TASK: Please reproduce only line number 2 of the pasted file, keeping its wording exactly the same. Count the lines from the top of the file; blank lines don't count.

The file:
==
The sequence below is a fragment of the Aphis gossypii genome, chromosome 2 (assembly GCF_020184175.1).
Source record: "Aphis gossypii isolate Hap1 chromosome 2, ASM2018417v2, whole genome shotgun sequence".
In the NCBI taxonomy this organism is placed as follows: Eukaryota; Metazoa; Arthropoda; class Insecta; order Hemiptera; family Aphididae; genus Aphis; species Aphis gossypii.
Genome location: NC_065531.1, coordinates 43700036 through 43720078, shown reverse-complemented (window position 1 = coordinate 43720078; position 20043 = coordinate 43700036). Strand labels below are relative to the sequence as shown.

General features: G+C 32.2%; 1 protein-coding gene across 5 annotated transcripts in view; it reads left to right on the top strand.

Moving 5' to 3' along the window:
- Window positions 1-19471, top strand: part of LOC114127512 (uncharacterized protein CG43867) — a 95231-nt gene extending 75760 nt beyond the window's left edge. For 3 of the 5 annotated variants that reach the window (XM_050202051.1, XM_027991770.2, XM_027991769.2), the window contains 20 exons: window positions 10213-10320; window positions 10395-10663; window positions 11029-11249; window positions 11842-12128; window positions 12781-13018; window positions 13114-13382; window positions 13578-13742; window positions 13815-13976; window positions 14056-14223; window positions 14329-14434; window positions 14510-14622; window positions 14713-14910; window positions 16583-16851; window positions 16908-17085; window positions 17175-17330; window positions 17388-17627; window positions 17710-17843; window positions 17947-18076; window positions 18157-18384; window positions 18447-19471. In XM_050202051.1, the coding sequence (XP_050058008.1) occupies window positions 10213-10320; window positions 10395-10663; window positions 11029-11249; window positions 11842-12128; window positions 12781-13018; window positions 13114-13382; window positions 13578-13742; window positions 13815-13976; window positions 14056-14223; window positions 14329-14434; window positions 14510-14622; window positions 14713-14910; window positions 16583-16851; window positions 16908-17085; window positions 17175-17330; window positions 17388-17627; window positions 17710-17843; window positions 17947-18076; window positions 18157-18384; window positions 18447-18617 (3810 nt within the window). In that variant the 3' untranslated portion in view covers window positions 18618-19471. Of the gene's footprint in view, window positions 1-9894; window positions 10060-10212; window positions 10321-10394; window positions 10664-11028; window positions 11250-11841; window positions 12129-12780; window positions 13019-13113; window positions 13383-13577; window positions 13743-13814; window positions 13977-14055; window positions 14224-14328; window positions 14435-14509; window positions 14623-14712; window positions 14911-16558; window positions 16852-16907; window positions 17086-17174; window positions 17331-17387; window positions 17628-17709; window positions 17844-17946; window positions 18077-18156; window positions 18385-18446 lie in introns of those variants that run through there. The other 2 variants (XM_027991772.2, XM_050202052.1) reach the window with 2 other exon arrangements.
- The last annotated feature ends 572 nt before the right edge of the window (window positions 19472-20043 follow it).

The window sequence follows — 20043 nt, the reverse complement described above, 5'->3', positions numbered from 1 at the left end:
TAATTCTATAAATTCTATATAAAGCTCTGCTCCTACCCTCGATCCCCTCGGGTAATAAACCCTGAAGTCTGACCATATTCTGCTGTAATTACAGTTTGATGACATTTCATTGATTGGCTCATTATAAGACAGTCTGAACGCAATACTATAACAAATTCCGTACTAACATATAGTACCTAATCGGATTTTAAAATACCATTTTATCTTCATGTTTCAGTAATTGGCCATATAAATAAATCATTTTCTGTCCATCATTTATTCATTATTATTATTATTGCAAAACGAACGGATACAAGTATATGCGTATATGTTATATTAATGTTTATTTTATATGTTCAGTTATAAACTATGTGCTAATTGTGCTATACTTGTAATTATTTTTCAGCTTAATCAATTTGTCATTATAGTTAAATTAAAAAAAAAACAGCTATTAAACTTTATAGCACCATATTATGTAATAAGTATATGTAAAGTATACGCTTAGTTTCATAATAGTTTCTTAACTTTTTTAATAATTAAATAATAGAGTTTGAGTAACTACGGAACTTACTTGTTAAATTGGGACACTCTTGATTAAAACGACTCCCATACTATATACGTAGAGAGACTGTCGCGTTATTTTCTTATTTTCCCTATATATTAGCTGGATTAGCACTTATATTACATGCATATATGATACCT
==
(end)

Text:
Source record: "Aphis gossypii isolate Hap1 chromosome 2, ASM2018417v2, whole genome shotgun sequence".